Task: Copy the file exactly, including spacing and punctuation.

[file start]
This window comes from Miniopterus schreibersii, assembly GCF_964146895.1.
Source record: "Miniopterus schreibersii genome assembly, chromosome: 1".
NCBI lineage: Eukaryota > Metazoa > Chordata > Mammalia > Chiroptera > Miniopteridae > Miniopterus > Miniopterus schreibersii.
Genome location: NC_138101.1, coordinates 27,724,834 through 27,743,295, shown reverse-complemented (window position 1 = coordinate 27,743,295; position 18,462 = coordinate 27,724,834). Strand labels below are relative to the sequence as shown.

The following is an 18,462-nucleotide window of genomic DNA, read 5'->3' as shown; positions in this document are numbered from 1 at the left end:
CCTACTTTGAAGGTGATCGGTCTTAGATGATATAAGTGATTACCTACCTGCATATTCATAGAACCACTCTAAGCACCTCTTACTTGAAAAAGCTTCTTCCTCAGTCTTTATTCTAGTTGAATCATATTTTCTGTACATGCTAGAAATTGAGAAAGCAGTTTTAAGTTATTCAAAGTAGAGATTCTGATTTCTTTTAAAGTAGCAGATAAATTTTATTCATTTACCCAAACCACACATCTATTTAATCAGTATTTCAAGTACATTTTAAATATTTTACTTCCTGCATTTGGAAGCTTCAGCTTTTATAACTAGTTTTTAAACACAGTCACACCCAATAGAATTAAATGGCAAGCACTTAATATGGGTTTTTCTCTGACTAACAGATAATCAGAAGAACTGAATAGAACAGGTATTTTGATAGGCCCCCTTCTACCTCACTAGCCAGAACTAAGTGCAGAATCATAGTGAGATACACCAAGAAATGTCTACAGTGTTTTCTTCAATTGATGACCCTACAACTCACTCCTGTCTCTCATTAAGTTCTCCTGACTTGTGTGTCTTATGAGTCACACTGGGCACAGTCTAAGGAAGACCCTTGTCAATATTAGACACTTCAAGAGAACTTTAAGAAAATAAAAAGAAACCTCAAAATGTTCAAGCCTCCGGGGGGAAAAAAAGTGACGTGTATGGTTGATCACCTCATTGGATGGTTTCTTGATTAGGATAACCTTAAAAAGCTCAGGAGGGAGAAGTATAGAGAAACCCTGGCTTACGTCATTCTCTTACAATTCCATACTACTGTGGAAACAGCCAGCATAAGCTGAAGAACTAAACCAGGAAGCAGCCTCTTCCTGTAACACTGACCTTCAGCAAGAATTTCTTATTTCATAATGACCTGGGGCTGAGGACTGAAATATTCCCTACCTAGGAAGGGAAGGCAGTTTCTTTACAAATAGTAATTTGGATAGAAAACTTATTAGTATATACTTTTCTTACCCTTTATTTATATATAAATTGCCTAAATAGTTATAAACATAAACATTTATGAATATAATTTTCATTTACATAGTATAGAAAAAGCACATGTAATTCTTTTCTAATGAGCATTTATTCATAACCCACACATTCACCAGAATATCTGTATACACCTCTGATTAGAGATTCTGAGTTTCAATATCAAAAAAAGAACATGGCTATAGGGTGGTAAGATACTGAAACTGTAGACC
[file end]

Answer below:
This window comes from Miniopterus schreibersii, assembly GCF_964146895.1.
Source record: "Miniopterus schreibersii genome assembly, chromosome: 1".
NCBI lineage: Eukaryota > Metazoa > Chordata > Mammalia > Chiroptera > Miniopteridae > Miniopterus > Miniopterus schreibersii.
Genome location: NC_138101.1, coordinates 27,724,834 through 27,743,295, shown reverse-complemented (window position 1 = coordinate 27,743,295; position 18,462 = coordinate 27,724,834). Strand labels below are relative to the sequence as shown.

The following is an 18,462-nucleotide window of genomic DNA, read 5'->3' as shown; positions in this document are numbered from 1 at the left end:
CCTACTTTGAAGGTGATCGGTCTTAGATGATATAAGTGATTACCTACCTGCATATTCATAGAACCACTCTAAGCACCTCTTACTTGAAAAAGCTTCTTCCTCAGTCTTTATTCTAGTTGAATCATATTTTCTGTACATGCTAGAAATTGAGAAAGCAGTTTTAAGTTATTCAAAGTAGAGATTCTGATTTCTTTTAAAGTAGCAGATAAATTTTATTCATTTACCCAAACCACACATCTATTTAATCAGTATTTCAAGTACATTTTAAATATTTTACTTCCTGCATTTGGAAGCTTCAGCTTTTATAACTAGTTTTTAAACACAGTCACACCCAATAGAATTAAATGGCAAGCACTTAATATGGGTTTTTCTCTGACTAACAGATAATCAGAAGAACTGAATAGAACAGGTATTTTGATAGGCCCCCTTCTACCTCACTAGCCAGAACTAAGTGCAGAATCATAGTGAGATACACCAAGAAATGTCTACAGTGTTTTCTTCAATTGATGACCCTACAACTCACTCCTGTCTCTCATTAAGTTCTCCTGACTTGTGTGTCTTATGAGTCACACTGGGCACAGTCTAAGGAAGACCCTTGTCAATATTAGACACTTCAAGAGAACTTTAAGAAAATAAAAAGAAACCTCAAAATGTTCAAGCCTCCGGGGGGAAAAAAAGTGACGTGTATGGTTGATCACCTCATTGGATGGTTTCTTGATTAGGATAACCTTAAAAAGCTCAGGAGGGAGAAGTATAGAGAAACCCTGGCTTACGTCATTCTCTTACAATTCCATACTACTGTGGAAACAGCCAGCATAAGCTGAAGAACTAAACCAGGAAGCAGCCTCTTCCTGTAACACTGACCTTCAGCAAGAATTTCTTATTTCATAATGACCTGGGGCTGAGGACTGAAATATTCCCTACCTAGGAAGGGAAGGCAGTTTCTTTACAAATAGTAATTTGGATAGAAAACTTATTAGTATATACTTTTCTTACCCTTTATTTATATATAAATTGCCTAAATAGTTATAAACATAAACATTTATGAATATAATTTTCATTTACATAGTATAGAAAAAGCACATGTAATTCTTTTCTAATGAGCATTTATTCATAACCCACACATTCACCAGAATATCTGTATACACCTCTGATTAGAGATTCTGAGTTTCAATATCAAAAAAAGAACATGGCTATAGGGTGGTAAGATACTGAAACTGTAGACC